Here’s what a single frame of 2 minutes exposure of the night sky looks like.

You can’t really see any trails from the stars, but at the same time the stars are no longer a single point any more. You can clearly see some motion captured within that 2 minutes. Motion is especially visible with Usar Major which is located at the bottom left corner just around where the corn field is. Those 5 bright spots are Ursa Major’s “handle of the spoon”.

Now if you stack 5 frames together, this is what it looks like. Now you can start to see the trail created by the stars. This is effectively a 10 minutes exposure.

The photo below is the result of stacking 10 frames together with a total effective exposure time of 20 minutes. Star trails are not forming nicely. And you can see the circular patter start to emerge as the star turns around Polaris which sits right in the middle of the circular pattern.

Here’s a stack 20 frames with a total effective exposure time of 40 minutes. The star trail is really forming nicely.

Unfortunately for me disaster struck. The night is cooling down quickly and the humidity in the air was high. So as the night progresses, ground fog developed and there was heavy condensation on my equipment. At the end of the 1.5 hour interval, my camera’s outer surface was totally wet, and my lens is covered with condensations. Nearly nothing is captured in the last 45 minutes or so. Not only further staking of the photo didn’t produce more star trails, the condensation on the lens blurs my photo so that the photo to get blurrier as I stack more photos onto it.

As a illustration to my condensation problem: to the left is the result of 30 frames stacked together and to the right is the entire 45 frames stacked together. And if you look at the enlarged photos, you can see that it gets blurrier as more photo is stacked together and not much more star trails are captured except maybe for the two star in the center.

After going through all of the frames one by one, it seems that the best result was achieved when I combine 17 frames together with a total effective exposure of 34 minutes. More than half of the frame from the run cannot be used. However even with only 34 minutes effective exposure, a circular pattern star trail was still achieved.

Here is a link to a higher resolution version of the photo above.

So some success with one major failure. Lessons learned that I need to keep in mind of the surrounding temperature and humidity, and maybe try to clean the lens if condensation start to become an issue during the run.

Just in case you wonder where I took these picture, Here’s a map showing you the exact spot where the photos are taken.


2 comments to Star gazing with Canon EOS 7D

  • richy boe

    I’m having a little problem with moon and, and night sky photos on my 7D. I can shoot the moon all night, no problem, even got the moon and the big dipper in one frame, the sky is all black. Great detail on the moon. So tonite there are alot of clouds. The moonlight is lighting the clouds and looks great. So I set up my tri and fire off and uh oh, the clouds look great but the moon is whited out. Just a blob of light, way worse using bulb mode even for just a few seconds. so I adjust the exposure down one step, two step (I generally shoot everything at – 2/3) but then the sky looses definition and still over exposed on the moon. I try adjusting the white in the display. if I use full detection the clouds look awesome all the way across the sky but the moon is whiteout. if I use spot the moon looks great but the sky turns, expectedly, black and I can’t see any clouds. So, what to do to effectively shoot both subjects? I could take two photos, one of clouds and one of moon, then cut and paste the moon over the cloud pic, but that’s not using the camera like i should, it’s cheating. I’d rather learn how to overcome the obstacle, not how to go around it. Can anyone out there provide the answers?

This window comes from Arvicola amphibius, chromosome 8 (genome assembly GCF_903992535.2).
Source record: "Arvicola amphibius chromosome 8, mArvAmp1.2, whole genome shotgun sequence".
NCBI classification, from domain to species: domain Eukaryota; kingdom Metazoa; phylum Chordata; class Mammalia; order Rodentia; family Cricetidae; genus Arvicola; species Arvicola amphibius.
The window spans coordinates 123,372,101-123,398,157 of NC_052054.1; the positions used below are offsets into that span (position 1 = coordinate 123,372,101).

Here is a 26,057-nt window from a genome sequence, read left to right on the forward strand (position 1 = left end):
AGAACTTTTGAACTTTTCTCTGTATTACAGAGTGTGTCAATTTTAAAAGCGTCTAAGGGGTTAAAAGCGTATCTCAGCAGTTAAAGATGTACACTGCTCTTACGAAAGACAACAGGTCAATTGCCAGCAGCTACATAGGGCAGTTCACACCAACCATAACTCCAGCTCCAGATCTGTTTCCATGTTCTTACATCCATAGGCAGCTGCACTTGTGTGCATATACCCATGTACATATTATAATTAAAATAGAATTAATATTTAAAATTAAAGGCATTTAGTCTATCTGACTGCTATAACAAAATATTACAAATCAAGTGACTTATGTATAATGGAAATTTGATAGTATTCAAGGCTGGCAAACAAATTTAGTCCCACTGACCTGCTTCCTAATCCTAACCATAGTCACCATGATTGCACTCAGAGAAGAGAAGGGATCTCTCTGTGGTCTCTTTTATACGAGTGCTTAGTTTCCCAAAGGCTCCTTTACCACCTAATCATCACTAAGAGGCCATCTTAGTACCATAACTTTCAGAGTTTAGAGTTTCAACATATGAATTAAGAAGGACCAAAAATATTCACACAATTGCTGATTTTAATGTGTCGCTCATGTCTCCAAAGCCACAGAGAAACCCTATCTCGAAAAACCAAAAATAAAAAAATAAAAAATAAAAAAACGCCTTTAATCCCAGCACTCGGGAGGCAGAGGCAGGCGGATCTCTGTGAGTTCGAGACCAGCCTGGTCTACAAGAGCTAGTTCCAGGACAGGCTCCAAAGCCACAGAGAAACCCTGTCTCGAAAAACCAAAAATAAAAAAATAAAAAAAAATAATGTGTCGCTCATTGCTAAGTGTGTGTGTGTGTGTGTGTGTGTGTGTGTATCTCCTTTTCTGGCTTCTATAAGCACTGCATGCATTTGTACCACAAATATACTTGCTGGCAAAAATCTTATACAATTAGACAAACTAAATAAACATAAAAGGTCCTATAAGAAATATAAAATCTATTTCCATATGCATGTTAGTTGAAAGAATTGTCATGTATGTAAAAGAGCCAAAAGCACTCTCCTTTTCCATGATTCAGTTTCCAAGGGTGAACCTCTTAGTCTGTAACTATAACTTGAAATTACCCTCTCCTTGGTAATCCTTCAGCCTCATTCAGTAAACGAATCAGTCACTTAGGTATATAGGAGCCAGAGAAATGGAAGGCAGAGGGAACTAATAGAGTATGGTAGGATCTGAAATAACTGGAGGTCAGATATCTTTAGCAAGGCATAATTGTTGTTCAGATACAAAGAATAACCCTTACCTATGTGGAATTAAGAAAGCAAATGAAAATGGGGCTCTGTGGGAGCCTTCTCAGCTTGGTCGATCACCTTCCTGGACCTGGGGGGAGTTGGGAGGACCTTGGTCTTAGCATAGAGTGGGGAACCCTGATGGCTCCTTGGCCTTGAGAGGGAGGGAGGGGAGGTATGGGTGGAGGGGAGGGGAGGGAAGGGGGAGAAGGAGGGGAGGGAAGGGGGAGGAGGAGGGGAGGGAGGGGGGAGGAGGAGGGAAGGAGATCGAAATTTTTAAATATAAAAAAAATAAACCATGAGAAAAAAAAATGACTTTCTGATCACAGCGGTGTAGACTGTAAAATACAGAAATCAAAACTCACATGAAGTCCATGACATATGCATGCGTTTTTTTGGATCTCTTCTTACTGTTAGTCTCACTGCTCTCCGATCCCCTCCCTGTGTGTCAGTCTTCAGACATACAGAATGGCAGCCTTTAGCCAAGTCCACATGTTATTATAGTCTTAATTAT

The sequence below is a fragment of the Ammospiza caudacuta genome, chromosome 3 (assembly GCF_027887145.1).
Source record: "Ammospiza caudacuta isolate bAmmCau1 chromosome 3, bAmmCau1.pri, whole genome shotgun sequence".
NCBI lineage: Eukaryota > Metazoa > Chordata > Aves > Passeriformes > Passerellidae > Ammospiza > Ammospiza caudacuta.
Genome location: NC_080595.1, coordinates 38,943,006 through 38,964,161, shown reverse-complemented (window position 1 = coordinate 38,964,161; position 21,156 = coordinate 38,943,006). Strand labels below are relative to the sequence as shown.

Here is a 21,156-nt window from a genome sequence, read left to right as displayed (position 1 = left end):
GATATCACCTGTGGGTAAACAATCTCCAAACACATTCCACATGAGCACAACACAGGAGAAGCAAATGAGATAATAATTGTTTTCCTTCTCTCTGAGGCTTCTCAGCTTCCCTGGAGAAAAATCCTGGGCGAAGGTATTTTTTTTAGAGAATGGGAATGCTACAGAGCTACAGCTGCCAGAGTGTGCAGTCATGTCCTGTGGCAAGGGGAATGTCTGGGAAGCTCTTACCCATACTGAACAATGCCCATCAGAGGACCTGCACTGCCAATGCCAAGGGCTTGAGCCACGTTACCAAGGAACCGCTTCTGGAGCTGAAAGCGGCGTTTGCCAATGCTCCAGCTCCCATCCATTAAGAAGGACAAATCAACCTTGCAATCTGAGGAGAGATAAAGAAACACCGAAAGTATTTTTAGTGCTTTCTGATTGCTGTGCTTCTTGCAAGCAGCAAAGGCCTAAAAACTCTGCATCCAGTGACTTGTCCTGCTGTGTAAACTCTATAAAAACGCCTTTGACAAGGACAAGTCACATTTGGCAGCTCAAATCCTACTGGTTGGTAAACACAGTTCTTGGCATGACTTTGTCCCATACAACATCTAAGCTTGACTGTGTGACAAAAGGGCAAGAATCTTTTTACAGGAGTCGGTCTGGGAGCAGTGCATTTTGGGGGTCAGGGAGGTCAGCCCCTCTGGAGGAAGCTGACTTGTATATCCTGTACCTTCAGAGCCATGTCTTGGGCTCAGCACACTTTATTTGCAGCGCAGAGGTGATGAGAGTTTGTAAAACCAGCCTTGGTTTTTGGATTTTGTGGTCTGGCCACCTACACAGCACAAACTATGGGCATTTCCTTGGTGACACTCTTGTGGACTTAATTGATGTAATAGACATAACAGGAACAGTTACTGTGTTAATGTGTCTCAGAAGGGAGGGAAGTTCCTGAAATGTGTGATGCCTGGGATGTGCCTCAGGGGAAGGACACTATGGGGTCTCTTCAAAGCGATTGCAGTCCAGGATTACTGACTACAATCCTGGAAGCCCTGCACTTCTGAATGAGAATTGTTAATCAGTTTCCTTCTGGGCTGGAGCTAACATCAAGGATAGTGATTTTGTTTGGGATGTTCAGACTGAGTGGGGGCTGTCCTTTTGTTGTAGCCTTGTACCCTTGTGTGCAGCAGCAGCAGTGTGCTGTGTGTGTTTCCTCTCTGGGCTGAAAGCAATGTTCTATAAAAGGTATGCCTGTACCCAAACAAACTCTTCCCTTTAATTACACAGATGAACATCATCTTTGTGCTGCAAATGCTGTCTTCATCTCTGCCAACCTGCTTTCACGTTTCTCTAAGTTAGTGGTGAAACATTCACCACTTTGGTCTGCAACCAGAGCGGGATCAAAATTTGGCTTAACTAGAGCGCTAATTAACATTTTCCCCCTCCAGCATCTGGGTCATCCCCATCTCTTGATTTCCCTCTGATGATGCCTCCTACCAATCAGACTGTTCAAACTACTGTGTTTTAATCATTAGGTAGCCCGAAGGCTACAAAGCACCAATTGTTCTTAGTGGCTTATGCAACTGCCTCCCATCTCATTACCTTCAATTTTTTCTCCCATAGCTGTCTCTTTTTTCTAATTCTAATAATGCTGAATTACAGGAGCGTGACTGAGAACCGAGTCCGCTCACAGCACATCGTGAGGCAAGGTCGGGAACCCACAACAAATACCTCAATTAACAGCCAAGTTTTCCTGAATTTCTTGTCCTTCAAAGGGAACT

There must be a way . . .

    • You actually almost got everything. The problem is the dynamic range of the night sky. Yes the cloudy sky is very very dark and the moon, well it very very bright. And there’s simply too big of a difference between them. Now yes the 7D still have a very large dynamic range so that it is possible that it captured enough information. But if you want the photo to show details for the moon and the cloud both at the same time, it still takes a bit of “cheating”. What you can do without taking two photos and then cut and paste, is to take two readings, one full frame evaluative over the sky, and one spot on the moon. Take a look at the difference and take a photo using an exposure that sits at somewhere in the middle. You will get a photo if processed normally look a bit dark on the sky and the moon a bit darker and not as much detail. Then you will process that photo, one slightly darker to bring out details in the moon (that photo will be nearly completely black for the sky), and the other brighter towards the sky, and that photo will show the cloud details. Then you will combine them either using a mask in Photoshop or if the sky is dark enough you can use those Astrophotography software to do the combination too. I say it takes a bit of “cheating” but at least this is a shot from the one single photograph. Although to me, even though I am also the one shot kind of person, in this case, I think two photograph cut and paste is acceptable. :).